If you walk between the Library of Congress buildings using the underground tunnels, you’ll see the casing of the conveyor belts that carry books from their shelving areas to the reading room. These also feature in a ridiculous scene in The Lost Symbol in which Robert Langdon jumps onto the conveyor to escape. I’m not sure those conveyors are big enough for a person to fit through, but go see them for yourselves and let me know what you think.
One Summer: America, 1927 by Bill Bryson
It’s amazing how a little historical insight can completely change your perspective. I’ve been to the National Air and Space Museum it seems like a hundred times. (Everyone always wants to go to the Air and Space museum! When you’re headed to the National Mall with a small brother in tow, he inevitably wants to go see the airplanes. When you’ve got a friend joining you who’s never before been to the National Mall, guess what they want to see first…) I’ve stood in the main gallery and looked up at the Spirit of Saint Louis more times than I care to remember. But have you ever really looked at it? Did you know it’s made of fabric? A wood frame and fabric. That’s all that carried Lindbergh above an ocean. And did you notice that he had no front view? Or really any view to speak of. I never noticed these details until I listened to the audio book of Bill Bryson’s One Summer: America 1927. Bryson starts the book with a history of flight, how it changed the world, and he describes Lindbergh’s harrowing flights. Next time I visit the Air and Space Museum I plan to really examine the planes. Now that I understand their place in history I have a much greater appreciation for them.
Girl in Hyacinth Blue by Susan Vreeland
I read this book so long ago I don’t remember much except that it left me with is a love of and fascination with Vermeer’s paintings. This book may inspire you to visit The Vermeer Centrum in Delft as it did me, but if you can’t get there, the National Art Gallery is the next best place. Ever since reading this book, the National Art Gallery has become one of my favorite places to visit on the National Mall. Partly because it is always pleasantly empty of crowds and a cool escape from the outside summer heat, but also because I can spend hours there visiting the Vermeer paintings and observing all the others I find along the way.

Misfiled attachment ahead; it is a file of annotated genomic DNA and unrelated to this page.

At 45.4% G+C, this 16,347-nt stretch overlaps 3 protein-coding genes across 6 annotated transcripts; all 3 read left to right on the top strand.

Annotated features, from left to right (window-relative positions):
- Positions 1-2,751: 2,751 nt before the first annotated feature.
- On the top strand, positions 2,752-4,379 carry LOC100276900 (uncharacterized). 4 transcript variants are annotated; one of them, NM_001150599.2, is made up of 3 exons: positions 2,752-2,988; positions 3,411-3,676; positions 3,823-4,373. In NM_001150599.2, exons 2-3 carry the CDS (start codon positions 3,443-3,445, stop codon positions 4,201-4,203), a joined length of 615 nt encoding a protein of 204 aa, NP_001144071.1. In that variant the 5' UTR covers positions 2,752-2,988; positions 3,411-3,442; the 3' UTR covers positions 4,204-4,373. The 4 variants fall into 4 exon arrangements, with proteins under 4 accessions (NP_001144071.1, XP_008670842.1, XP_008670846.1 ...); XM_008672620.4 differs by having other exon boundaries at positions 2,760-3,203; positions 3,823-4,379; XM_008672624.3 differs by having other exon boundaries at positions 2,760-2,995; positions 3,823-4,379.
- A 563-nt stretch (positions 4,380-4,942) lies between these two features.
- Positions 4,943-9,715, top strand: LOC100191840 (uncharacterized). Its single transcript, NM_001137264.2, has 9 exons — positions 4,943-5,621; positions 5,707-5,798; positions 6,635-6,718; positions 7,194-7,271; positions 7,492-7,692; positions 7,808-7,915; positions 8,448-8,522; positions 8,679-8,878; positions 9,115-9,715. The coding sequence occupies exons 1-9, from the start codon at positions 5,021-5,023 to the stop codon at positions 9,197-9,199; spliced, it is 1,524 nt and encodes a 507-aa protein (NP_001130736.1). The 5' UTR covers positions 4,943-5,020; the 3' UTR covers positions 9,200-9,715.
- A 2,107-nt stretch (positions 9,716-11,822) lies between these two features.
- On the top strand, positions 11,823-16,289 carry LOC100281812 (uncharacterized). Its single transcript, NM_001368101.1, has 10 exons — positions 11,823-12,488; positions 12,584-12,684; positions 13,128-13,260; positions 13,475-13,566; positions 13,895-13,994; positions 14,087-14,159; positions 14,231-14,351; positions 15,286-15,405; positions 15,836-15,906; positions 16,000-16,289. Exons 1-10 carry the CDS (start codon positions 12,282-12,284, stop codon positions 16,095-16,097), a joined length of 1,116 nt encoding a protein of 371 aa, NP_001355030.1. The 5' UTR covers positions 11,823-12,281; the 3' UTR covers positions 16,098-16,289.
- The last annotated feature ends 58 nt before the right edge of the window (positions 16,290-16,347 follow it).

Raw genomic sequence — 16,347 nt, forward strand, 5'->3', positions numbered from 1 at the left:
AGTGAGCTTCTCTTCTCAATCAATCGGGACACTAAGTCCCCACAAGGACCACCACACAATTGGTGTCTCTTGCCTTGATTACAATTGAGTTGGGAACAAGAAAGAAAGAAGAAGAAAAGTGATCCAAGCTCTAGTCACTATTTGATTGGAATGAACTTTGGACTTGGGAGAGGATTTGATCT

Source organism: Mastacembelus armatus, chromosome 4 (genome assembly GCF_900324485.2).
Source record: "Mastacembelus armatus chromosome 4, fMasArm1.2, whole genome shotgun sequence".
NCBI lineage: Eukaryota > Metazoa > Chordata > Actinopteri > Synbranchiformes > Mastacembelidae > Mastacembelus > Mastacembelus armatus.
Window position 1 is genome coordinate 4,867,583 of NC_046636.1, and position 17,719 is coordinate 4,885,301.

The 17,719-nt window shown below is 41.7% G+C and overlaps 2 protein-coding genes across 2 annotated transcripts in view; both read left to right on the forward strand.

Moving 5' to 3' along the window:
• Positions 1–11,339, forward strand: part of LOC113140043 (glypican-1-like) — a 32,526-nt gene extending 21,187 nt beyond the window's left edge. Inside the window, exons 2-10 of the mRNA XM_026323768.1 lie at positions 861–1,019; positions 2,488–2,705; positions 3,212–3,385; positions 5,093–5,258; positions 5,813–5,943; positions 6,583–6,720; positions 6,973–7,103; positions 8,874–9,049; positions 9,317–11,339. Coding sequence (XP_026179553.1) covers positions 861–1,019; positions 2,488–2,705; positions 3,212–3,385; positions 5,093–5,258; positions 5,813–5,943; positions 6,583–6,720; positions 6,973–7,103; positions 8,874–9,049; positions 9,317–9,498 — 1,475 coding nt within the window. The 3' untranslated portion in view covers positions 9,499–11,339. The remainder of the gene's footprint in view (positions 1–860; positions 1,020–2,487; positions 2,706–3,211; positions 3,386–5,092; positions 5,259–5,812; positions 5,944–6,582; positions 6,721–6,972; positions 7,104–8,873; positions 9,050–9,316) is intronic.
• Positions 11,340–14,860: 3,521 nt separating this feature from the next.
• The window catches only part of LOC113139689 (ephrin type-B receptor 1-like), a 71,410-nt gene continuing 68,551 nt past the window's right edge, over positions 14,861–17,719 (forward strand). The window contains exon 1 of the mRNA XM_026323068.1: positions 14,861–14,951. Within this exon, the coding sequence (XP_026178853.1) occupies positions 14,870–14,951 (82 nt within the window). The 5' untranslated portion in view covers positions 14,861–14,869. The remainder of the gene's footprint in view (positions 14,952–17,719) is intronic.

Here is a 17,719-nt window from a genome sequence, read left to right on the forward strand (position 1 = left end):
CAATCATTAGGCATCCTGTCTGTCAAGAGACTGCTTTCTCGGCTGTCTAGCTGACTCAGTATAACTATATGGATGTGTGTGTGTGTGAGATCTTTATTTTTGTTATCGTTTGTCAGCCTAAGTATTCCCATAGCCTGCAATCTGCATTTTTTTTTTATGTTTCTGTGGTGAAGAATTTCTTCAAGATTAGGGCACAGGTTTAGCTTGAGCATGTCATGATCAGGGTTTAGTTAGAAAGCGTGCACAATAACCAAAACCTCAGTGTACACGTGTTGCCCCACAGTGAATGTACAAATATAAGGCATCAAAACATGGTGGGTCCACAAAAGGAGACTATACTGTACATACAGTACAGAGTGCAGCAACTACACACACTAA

I love how vibrant and homey the colors of Vermeer’s paintings appear. The scenes he depicts are often lit by the natural light of a window not in the image and they often appear to be intimate moments that the viewer feels as though they might disturb the painting’s subject. The paintings are also usually pretty small in size, so you can almost miss them if you’re not looking for them. To me this makes them feel almost like a secret that only you know to look for.
If you’d like to do a little more art viewing after the Vermeers, head to the Renaissance painters. Did you know that the blue pigment was expensive for Renaissance painters, as were gold flecks? Take your time closely observing these paintings and make guesses as to how rich the patrons where that commissioned each painting based on the amount of blue and gold found in each. This museum also has the only double sided DaVinci painting. This is a must visit while you’re there.
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Have you read any good Washington D.C. related books? Do you have a non-political Washington D.C. book to add to this list? Tell us about it in the comments below!